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Home > Leadership > City Comptroller > Press Releases > Schroeder Issues Warning on Borrowing

Schroeder Issues Warning on Borrowing

City regularly borrows more than it is prepared to spend, says comptroller in annual debt report

The City of Buffalo regularly borrows more money than it is prepared to spend, resulting in unnecessary interest costs, warns Buffalo Comptroller Mark J.F. Schroeder in an annual report required by the city charter.

“More than $56 million in unspent funds, some of which were borrowed more than a decade ago, have increased the City’s debt burden while providing no benefit to taxpayers and citizens,” said Schroeder.

Schroeder recommended that all unspent funds should either be expended for their respective projects, or rescinded to reduce the city’s property tax levy.  He added that Buffalo should only sell bonds for projects for which funds can be spent immediately and quickly. 

“If a project is not ready to begin, then the debt for that project should not be sold until it is,” said Schroeder.

The purpose of the document, known as the Comptroller’s Estimate & Report, is to guide the city’s planning of capital projects in the future, in addition to providing an update on the status of capital accounts from previous years.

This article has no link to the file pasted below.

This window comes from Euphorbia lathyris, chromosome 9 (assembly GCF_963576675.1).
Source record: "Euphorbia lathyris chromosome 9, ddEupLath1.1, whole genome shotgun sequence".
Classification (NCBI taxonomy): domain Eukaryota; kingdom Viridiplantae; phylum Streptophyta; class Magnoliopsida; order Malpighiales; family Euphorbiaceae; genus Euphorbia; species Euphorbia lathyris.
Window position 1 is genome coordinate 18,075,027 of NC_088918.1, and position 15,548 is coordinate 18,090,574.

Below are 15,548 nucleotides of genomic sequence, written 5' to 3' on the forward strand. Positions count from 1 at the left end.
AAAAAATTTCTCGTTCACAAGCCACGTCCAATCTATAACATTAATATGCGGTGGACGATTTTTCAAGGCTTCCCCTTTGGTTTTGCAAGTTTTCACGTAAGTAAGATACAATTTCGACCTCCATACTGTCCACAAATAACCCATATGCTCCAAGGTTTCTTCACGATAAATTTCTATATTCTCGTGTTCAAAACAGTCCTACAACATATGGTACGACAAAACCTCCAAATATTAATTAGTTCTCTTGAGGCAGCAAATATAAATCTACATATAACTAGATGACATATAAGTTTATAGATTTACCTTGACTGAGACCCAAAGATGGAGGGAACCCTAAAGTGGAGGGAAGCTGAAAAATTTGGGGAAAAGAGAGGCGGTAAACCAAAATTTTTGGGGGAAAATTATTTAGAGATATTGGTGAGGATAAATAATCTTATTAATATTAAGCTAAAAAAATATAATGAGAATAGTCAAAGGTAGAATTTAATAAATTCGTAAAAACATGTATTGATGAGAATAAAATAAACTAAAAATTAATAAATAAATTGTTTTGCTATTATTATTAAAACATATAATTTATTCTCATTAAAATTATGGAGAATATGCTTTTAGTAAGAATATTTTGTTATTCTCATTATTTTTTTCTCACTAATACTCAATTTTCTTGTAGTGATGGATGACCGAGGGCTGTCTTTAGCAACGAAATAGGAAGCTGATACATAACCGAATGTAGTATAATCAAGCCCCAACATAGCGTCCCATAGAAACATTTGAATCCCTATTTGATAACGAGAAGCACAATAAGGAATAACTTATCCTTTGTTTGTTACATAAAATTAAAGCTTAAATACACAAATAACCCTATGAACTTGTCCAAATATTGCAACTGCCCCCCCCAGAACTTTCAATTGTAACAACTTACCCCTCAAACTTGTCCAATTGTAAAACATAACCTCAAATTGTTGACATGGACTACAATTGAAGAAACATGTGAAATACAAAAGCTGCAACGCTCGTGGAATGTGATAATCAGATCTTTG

“Capital improvement projects are one of the most important and fundamental functions of municipal government,” said Schroeder.  “While there are an unlimited number of worthwhile potential projects, financial and time constraints dictate that the City identify projects that are a priority to its citizenry, in addition to being feasible economically, and able to be completed in a reasonable amount of time.”

Pursuant to the City Charter, the reports contains “the maximum amount of capital debt that the city may prudently incur” during the next five years, which Schroeder determined to be $95 million, an average of roughly $19 million per year.

“Since borrowing funds to complete capital projects results in interest costs, it is imperative that the City keep borrowing at a minimum,” said Schroeder.  “The maximum amount of capital debt is similar to a credit limit on a credit card – while it is possible to spend to the limit, it usually is not financially prudent to do so regularly.”

Schroeder reduced the previous debt limit, roughly $22 million per year, by 15% to account for the city’s tendency to borrow more than it can spend.

Click the icon below to see the report: